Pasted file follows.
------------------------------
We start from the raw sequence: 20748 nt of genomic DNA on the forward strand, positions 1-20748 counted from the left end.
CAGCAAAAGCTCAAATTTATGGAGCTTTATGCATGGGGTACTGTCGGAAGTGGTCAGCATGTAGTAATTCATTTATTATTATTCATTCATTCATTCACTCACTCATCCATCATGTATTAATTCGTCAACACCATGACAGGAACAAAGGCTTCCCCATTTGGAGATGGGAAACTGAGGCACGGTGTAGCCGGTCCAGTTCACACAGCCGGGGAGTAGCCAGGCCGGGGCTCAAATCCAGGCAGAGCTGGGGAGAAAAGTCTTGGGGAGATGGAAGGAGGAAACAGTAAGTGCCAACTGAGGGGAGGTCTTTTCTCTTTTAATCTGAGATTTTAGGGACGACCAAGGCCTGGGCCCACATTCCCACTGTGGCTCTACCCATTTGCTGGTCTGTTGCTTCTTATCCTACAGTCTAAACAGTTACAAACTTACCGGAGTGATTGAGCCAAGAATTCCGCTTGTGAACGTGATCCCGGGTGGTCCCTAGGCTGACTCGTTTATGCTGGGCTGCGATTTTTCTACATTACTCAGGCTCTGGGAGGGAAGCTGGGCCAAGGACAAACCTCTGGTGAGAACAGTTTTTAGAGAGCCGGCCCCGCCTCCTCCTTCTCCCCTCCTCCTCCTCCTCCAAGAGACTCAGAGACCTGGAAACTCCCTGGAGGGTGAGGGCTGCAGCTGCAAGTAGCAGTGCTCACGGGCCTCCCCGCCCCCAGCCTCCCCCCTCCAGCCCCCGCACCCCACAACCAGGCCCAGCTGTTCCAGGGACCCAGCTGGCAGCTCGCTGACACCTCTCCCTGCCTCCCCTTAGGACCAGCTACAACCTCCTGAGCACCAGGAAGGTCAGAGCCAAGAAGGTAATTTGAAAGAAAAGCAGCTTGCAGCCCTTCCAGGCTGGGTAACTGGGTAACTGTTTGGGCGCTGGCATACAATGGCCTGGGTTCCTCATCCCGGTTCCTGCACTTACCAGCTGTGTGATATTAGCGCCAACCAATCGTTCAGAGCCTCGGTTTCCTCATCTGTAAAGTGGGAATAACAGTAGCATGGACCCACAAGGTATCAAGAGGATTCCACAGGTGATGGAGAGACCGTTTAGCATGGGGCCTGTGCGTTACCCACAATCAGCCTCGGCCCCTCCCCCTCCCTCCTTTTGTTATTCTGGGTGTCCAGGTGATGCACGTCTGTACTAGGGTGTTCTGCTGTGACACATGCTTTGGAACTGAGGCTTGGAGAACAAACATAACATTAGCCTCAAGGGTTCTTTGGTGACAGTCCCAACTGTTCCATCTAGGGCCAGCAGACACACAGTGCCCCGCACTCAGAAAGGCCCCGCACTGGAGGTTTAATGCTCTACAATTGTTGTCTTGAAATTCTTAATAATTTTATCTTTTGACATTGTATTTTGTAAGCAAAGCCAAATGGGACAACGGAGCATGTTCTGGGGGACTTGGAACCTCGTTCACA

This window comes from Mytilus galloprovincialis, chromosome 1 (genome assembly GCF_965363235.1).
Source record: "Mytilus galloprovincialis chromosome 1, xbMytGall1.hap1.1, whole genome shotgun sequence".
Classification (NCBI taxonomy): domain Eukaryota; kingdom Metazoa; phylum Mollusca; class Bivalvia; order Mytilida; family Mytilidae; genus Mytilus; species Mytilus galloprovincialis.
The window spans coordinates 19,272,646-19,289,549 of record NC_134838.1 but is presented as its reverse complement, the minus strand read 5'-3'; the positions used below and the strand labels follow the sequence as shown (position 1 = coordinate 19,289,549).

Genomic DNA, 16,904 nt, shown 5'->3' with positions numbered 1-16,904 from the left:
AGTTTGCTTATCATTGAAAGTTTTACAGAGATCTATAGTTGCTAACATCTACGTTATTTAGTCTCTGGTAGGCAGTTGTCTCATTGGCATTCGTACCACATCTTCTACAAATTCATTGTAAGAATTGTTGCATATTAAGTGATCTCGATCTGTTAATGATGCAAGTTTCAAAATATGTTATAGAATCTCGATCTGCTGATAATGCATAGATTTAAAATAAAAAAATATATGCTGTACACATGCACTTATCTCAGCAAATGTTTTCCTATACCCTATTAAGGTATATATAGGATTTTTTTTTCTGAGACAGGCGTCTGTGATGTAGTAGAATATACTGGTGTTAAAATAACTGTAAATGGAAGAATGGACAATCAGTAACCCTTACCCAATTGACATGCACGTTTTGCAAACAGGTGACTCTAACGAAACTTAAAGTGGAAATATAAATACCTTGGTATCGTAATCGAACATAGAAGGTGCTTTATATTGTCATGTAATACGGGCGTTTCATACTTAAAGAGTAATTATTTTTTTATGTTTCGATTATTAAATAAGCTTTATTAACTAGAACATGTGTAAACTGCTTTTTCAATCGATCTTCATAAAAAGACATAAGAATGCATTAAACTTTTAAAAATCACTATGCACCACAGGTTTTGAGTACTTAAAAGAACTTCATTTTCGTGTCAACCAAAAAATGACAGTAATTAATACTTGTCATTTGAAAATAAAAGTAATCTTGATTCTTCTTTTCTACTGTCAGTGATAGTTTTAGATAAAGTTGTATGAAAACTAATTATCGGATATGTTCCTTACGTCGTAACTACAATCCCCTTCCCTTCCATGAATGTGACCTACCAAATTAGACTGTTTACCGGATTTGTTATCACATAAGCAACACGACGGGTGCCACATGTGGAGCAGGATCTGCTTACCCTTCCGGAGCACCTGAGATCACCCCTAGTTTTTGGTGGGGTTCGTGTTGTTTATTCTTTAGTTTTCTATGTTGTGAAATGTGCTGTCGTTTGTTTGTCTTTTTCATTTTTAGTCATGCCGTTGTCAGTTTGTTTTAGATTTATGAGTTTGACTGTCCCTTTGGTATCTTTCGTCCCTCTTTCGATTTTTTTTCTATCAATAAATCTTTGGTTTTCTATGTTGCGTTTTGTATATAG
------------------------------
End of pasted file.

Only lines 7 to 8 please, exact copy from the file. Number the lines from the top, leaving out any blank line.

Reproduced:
Genomic DNA, 16,904 nt, shown 5'->3' with positions numbered 1-16,904 from the left:
AGTTTGCTTATCATTGAAAGTTTTACAGAGATCTATAGTTGCTAACATCTACGTTATTTAGTCTCTGGTAGGCAGTTGTCTCATTGGCATTCGTACCACATCTTCTACAAATTCATTGTAAGAATTGTTGCATATTAAGTGATCTCGATCTGTTAATGATGCAAGTTTCAAAATATGTTATAGAATCTCGATCTGCTGATAATGCATAGATTTAAAATAAAAAAATATATGCTGTACACATGCACTTATCTCAGCAAATGTTTTCCTATACCCTATTAAGGTATATATAGGATTTTTTTTTCTGAGACAGGCGTCTGTGATGTAGTAGAATATACTGGTGTTAAAATAACTGTAAATGGAAGAATGGACAATCAGTAACCCTTACCCAATTGACATGCACGTTTTGCAAACAGGTGACTCTAACGAAACTTAAAGTGGAAATATAAATACCTTGGTATCGTAATCGAACATAGAAGGTGCTTTATATTGTCATGTAATACGGGCGTTTCATACTTAAAGAGTAATTATTTTTTTATGTTTCGATTATTAAATAAGCTTTATTAACTAGAACATGTGTAAACTGCTTTTTCAATCGATCTTCATAAAAAGACATAAGAATGCATTAAACTTTTAAAAATCACTATGCACCACAGGTTTTGAGTACTTAAAAGAACTTCATTTTCGTGTCAACCAAAAAATGACAGTAATTAATACTTGTCATTTGAAAATAAAAGTAATCTTGATTCTTCTTTTCTACTGTCAGTGATAGTTTTAGATAAAGTTGTATGAAAACTAATTATCGGATATGTTCCTTACGTCGTAACTACAATCCCCTTCCCTTCCATGAATGTGACCTACCAAATTAGACTGTTTACCGGATTTGTTATCACATAAGCAACACGACGGGTGCCACATGTGGAGCAGGATCTGCTTACCCTTCCGGAGCACCTGAGATCACCCCTAGTTTTTGGTGGGGTTCGTGTTGTTTATTCTTTAGTTTTCTATGTTGTGAAATGTGCTGTCGTTTGTTTGTCTTTTTCATTTTTAGTCATGCCGTTGTCAGTTTGTTTTAGATTTATGAGTTTGACTGTCCCTTTGGTATCTTTCGTCCCTCTTTCGATTTTTTTTCTATCAATAAATCTTTGGTTTTCTATGTTGCGTTTTGTATATAG